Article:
Christians in the first century lived with the expectation that the end of the world was to come within their lifetime. In a way, they were correct: the eschaton became immanent in the world through the incarnation of the Logos. One way to interpret the book of the Apocalypse is to see how it relates to the life, death, and resurrection of Jesus. The kingdom of God was making itself present to the world. Thinking that time itself would soon come to an end, many Christians lived their lives in pursuit of heaven while ignoring the things of the earth. St. Paul encouraged Christians not to marry and have children if they were not yet married for this very reason (cf. 1. Cor. 7:25-29).
It should not be surprising that as time continued to go on, and the world did not end, Christians had to reorient themselves. They begun to expect the coming of Christ in the future, and so, they begun to think as if they had to live in the world for centuries to come. They slowly found themselves tied to and corrupted by the world. They were no longer acting as the salt of the earth which helps transform the earth for the sake of Christ. They had become complacent. Life for them soon became the same thing as it was for non-Christians: their religious observance prepared them for the afterlife, with the hope that grace would overcome their negligence. To be sure, this was not the view the church wanted to promote, and reformers, especially saints, would encourage Christians not to take their life for granted but rather to find a way to incarnate the eschaton into their own lives and to live their lives in imitation of Christ.
Christians need to realize that the ongoing presence of Christ in the world, in the various ways that presence takes, is the ongoing presence of the eschaton in the world, taking what is in the world and rendering it over to God in order to be transformed by God. A Christian’s life must be one which is touched by the eschaton. We must not, like the early Christians, mistake the meaning of the eschaton being immanent with u: we must not expect an immediate end to the world at large. Rather, we must understand time constantly flows towards the end which has come to it. In Jesus, the temporal existence joins with eternity; in Jesus, time constantly flows over into eternity. This is because Jesus is the Alpha and the Omega, the beginning and the end. Each moment, each second of time finds time meeting the end and rendering itself over to Jesus, to the eschaton, who then reconfigures what has been brought to him and gives it its proper place in the eschatological kingdom of God. Every second is in this respect connected to and tied to the end, but then every second is also a new beginning, and time continues to flow in creation even as it renders itself over to the kingdom of God.
What does this mean for us? We should be ever ready, ever diligent for the end. For the ending is not just some final point of existence which will come in the far future, even though there will be an end to the temporal creation (which even many scientists acknowledge), for the ending is with us right now. St. John the Baptist pointed the way: the time is now, it Is always now for us; we must repent and recognize the kingdom of God is right before us (cf. Mk. 1:15). Jesus, likewise, continued that message once John was arrested (cf. Matt 4:12-17).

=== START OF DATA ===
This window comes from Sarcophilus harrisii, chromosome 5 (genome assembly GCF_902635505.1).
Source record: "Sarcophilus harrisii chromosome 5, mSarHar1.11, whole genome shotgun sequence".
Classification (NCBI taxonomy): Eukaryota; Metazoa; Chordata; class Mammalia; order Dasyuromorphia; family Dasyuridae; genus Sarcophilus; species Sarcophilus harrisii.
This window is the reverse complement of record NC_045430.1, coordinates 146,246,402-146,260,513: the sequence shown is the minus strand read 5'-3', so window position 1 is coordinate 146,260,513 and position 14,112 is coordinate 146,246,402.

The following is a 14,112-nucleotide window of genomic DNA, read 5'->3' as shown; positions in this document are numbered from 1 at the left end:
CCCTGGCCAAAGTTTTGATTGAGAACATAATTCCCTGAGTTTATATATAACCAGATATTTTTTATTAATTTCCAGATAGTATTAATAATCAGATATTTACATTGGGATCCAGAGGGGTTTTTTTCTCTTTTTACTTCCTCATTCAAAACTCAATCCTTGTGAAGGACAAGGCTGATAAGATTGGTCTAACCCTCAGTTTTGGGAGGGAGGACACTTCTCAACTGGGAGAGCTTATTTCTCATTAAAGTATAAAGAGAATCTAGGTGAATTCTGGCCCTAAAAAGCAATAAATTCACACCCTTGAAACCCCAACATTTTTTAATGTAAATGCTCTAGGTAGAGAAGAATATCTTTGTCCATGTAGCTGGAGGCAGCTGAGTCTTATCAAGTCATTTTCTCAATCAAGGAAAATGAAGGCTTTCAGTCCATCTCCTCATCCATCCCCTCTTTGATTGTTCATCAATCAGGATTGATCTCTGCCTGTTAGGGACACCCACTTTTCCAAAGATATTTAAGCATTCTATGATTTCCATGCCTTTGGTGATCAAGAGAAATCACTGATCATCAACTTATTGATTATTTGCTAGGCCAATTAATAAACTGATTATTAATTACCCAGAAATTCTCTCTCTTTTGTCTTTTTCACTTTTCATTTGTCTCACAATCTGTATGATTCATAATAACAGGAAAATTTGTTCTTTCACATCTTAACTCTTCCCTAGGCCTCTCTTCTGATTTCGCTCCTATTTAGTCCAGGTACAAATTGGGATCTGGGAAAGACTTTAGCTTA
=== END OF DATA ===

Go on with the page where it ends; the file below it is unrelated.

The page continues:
Now when he heard that John had been arrested, he withdrew into Galilee; and leaving Nazareth he went and dwelt in Capernaum by the sea, in the territory of Zebulun and Naphtali, that what was spoken by the prophet Isaiah might be fulfilled:
“The land of Zebulun and the land of Naphtali, toward the sea, across the Jordan, Galilee of the Gentiles — the people who sat in darkness have seen a great light, and for those who sat in the region and shadow of death light has dawned.”
From that time Jesus began to preach, saying, “Repent, for the kingdom of heaven is at hand.” (Matt. 4:12-17 RSV).
The end has come, even as the end continues to come to the earth. We are not to be complacent. Everything should be seen in the light of the eschaton becoming immanent, in the light of the life, death and resurrection of Jesus Christ. We know he will come again in his body to judge the living and the dead, but he is still here with us, even unto the end of the age because he is the end of the ages. He is with us, and has brought the glory of God with him. When we turn to the world and what is within it without the eschatological vision and the glory which has come to it, we turn it into dead matter; when we see the glory of God, the world and all that is within it is resurrected and raised up to Christ.
Christians must not repeat the mistake of the early Christians. They misunderstood the implications of the eschaton. They thought they could and should abandon the earth because they thought the earth itself was worthless. To be sure, in the relative sense of things, the earth is less than the glory of heaven, but it is not worthless. God became man, took on flesh, and indeed, joined himself with matter itself. It was not meant to be ignored or left to be destroyed. Christians should not seek to make the end of time happen by destroying the world around them, nor by ignoring the problems which the earth faces as a result of human sin. The world is meant to be joined together with heaven, to have God’s will be done on earth as it is in heaven. The earth matters, and so Christians must take care to realize their place in the world is as eschatological priests working to better the world through God’s grace.
[IMG=Church of the Transfiguration at the Community of Jesus [ Creative Commons Attribution 3.0] via wikipedia]
 See Sergius Bulgakov, The Holy Grail and the Eucharist. Trans Boris Jakim (Hudson, NY: Lindisfarne Books, 1997).
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